Many of us will be setting financial goals as the New Year approaches.
No doubt, setting financial goals is an essential first step toward realizing your vision for the new year and your future financial situation.
But many people fall into the trap of setting overly ambitious goals without having metrics to track or measure their progress. Sometimes these goals are broad and vague. This makes it difficult to focus and see it through to the end.
One way to avoid setting unrealistic goals is by using the SMART technique.
Let's have a look at the SMART strategy and how you can apply this to set your financial goals.
SMART is an acronym that stands for:
This strategy emerged in the field of management sciences as a way for organizations to set and measure their goals. Since then, various other fields have adopted the SMART strategy because of its practicality.
The SMART framework suggests that to make sure your goals are clear and reachable, each one should be:
Let's look at how you can use the SMART technique to set and achieve your financial goals.
Make your financial goals clear and specific so you have a clear understanding of what you want to accomplish. A well-defined goal makes it easier to achieve. You can focus your efforts on the most important tasks that would get you to your intended financial target.
A viable way of setting financial goals is by trying to answer the five "W" questions:
For example, you might start with the general notion that you want to save more money or that you want to start investing for retirement. These are good starting points, but it's difficult to meet goals without a clear target.
This will give you a picture of not only what you want to do, but how you can go about achieving it.
If your goal is not measurable, it is easy to go off track.
Creating ways to measure your progress helps you keep tabs on your financial journey. It also provides a way for you to evaluate your process. This is by identifying areas where you fall short and need to improve, and areas where you
For example, if you are saving towards a down payment for a house, you can make your goal measurable by specifying how much you want to save within an allotted time (let's say a year).
Then you break this further down into the amount you would need to save every month or every week. This way, it is easy to know if you are behind your goal by looking at when you don't meet up with your weekly or monthly target.
Assessing progress helps you to stay focused, meet your deadlines, and feel the excitement of getting closer to achieving your goal.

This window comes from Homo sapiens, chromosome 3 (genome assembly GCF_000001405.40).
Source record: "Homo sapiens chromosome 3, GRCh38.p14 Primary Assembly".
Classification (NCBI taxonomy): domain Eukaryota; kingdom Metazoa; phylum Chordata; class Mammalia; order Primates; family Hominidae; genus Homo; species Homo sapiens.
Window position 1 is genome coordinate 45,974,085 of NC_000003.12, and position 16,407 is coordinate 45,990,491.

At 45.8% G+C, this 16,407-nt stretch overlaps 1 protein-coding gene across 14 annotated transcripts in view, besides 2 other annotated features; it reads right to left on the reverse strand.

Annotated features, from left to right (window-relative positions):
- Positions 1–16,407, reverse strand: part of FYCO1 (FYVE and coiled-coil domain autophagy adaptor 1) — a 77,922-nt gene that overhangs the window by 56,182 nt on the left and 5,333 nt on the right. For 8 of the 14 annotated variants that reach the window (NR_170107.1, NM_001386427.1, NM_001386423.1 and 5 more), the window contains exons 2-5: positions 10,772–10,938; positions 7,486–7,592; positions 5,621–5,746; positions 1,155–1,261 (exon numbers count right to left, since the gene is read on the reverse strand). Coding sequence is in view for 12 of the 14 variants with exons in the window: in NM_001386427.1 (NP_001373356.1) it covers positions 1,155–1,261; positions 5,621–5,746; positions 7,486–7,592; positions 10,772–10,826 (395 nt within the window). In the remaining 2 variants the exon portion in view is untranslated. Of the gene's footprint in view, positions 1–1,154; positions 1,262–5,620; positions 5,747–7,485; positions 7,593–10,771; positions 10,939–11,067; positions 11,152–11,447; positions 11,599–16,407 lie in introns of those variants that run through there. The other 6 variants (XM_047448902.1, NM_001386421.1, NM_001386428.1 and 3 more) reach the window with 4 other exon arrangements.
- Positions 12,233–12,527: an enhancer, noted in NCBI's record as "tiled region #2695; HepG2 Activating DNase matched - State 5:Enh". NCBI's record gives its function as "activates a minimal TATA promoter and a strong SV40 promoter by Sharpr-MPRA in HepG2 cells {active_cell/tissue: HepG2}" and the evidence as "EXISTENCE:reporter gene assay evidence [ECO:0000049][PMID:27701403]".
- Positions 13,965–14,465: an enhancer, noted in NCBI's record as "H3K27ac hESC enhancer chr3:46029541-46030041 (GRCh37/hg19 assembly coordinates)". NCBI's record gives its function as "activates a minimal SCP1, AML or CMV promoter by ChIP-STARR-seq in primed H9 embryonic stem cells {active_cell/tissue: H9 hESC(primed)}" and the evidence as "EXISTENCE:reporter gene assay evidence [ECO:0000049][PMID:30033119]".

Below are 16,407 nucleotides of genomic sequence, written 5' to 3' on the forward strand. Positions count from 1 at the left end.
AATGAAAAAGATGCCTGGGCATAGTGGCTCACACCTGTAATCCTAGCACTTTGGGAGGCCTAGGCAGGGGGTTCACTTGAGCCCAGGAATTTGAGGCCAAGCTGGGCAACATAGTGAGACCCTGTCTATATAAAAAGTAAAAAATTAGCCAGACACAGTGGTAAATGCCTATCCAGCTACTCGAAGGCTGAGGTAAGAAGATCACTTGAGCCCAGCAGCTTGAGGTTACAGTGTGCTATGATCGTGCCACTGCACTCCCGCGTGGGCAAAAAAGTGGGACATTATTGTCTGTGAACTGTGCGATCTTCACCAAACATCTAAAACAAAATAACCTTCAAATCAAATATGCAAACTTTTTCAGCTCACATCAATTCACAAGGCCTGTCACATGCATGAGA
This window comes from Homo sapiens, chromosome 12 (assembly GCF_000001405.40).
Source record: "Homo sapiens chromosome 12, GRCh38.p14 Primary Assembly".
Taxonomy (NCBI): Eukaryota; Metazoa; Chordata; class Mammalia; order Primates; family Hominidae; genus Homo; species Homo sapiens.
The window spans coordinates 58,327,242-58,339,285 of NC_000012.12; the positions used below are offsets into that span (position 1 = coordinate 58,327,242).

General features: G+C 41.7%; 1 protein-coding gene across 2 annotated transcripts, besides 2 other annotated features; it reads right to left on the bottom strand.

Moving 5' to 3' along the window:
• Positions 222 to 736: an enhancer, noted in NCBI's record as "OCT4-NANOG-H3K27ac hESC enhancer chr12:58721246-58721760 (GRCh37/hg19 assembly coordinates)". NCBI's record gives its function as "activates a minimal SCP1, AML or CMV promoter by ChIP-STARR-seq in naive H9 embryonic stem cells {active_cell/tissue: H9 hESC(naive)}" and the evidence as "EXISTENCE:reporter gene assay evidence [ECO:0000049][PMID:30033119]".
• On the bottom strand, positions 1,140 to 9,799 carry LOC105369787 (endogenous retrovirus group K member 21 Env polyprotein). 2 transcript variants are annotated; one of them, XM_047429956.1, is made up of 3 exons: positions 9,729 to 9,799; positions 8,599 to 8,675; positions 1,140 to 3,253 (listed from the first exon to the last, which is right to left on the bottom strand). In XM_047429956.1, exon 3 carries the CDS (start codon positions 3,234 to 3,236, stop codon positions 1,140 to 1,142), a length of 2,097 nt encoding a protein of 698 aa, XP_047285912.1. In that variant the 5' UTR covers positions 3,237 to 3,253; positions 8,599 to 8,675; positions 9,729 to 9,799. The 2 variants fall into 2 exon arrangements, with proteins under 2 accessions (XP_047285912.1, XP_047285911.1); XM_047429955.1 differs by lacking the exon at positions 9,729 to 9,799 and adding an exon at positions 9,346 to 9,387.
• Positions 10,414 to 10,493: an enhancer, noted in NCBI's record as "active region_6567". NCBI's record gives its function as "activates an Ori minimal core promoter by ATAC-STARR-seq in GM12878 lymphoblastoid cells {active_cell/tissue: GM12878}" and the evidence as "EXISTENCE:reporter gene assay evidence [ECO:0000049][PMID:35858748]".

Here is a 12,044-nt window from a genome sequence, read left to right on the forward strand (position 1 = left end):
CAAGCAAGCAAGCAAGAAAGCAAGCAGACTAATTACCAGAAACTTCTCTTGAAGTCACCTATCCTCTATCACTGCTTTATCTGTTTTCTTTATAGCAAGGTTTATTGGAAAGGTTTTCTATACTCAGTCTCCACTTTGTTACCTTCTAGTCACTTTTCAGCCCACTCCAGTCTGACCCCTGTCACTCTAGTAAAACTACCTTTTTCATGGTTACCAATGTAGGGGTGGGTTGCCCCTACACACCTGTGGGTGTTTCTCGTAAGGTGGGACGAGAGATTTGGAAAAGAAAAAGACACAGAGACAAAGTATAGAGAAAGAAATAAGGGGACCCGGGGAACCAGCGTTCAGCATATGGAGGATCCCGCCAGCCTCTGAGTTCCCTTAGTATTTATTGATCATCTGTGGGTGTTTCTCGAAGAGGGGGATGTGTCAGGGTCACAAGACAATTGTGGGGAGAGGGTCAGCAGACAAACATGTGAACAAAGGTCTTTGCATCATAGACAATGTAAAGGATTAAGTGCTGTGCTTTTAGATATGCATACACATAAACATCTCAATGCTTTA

To make your financial goal achievable, identify what particular steps you'll need to take to bring your goal within reach.
For example, in the case of saving for a down payment, one of the best ways to make your goal achievable is to set up automatic contributions.
When you automatically send the money to a separate account for your down payment, you'll avoid the temptation to spend the money elsewhere.
On top of this, you can make your goal of saving for a mortgage down payment achievable by ensuring you can live on what's left of your pay after your contributions are taken out. Other avenues you can explore to make your goal achievable are by cutting discretionary spending and looking for ways to increase your income.
When you set an achievable goal, you may be able to identify previously overlooked opportunities or resources that can bring you closer to it.
Set financial goals that are realistic for you.
It is fine to set a challenging financial goal as this can help you push yourself, but be sure to set goals that are within reach else you outdo yourself in the process.
For instance, if you want to be married in two years, it would be exceedingly challenging, if not impossible, for someone with an ordinary income to save up enough money for a $100,000 luxury wedding.
Plan your objective instead based on what you can afford.
The average cost of a wedding ceremony and reception in 2021 was $28,000, so you might reduce your spending to that amount. To make saving for a bigger wedding more feasible, you may also postpone your wedding for a few years.
A goal is a dream with a deadline.
This underscores the importance of attaching your goal to a time. If there is no timeframe to achieve your financial objective, it is just a vague dream. There would be no incentive to go after it, since it can always be postponed.
This criteria also helps to prevent everyday tasks from taking priority over your longer-term goals.
A time-bound goal will usually answer these questions:
For instance, if you want to save $1 million by the time you retire, you can divide your retirement goal into smaller, more manageable chunks.
Setting goals for how much of your balance you'll have paid off by certain dates will help you remain on track and make a realistic plan when it comes to paying off high-interest debt.
SMART is a powerful tool that gives you the clarity, drive, and concentration you need to reach your objectives.
By outlining your goals and picking a deadline, the SMART technique can also help you achieve them. Anybody, anyone may implement SMART goals with ease.
SMART goals have many benefits, but they also have some drawbacks.
Because your goal will be well-planned, for instance, you can become fixated on finishing it by a specific date. Additionally, it might make you yearn for further successes in the future and might even pave the way for a never-ending cycle of setting and achieving goals.
Making SMART goals may be too ambitious for some people.
Setting financial goals does not start and end with what.
You have set a timeframe and develop ways to measure your progress. You also have to understand the resources you have, recognize your strengths, and acknowledge your weaknesses. Taking all this into consideration will enable you to set realistic goals.
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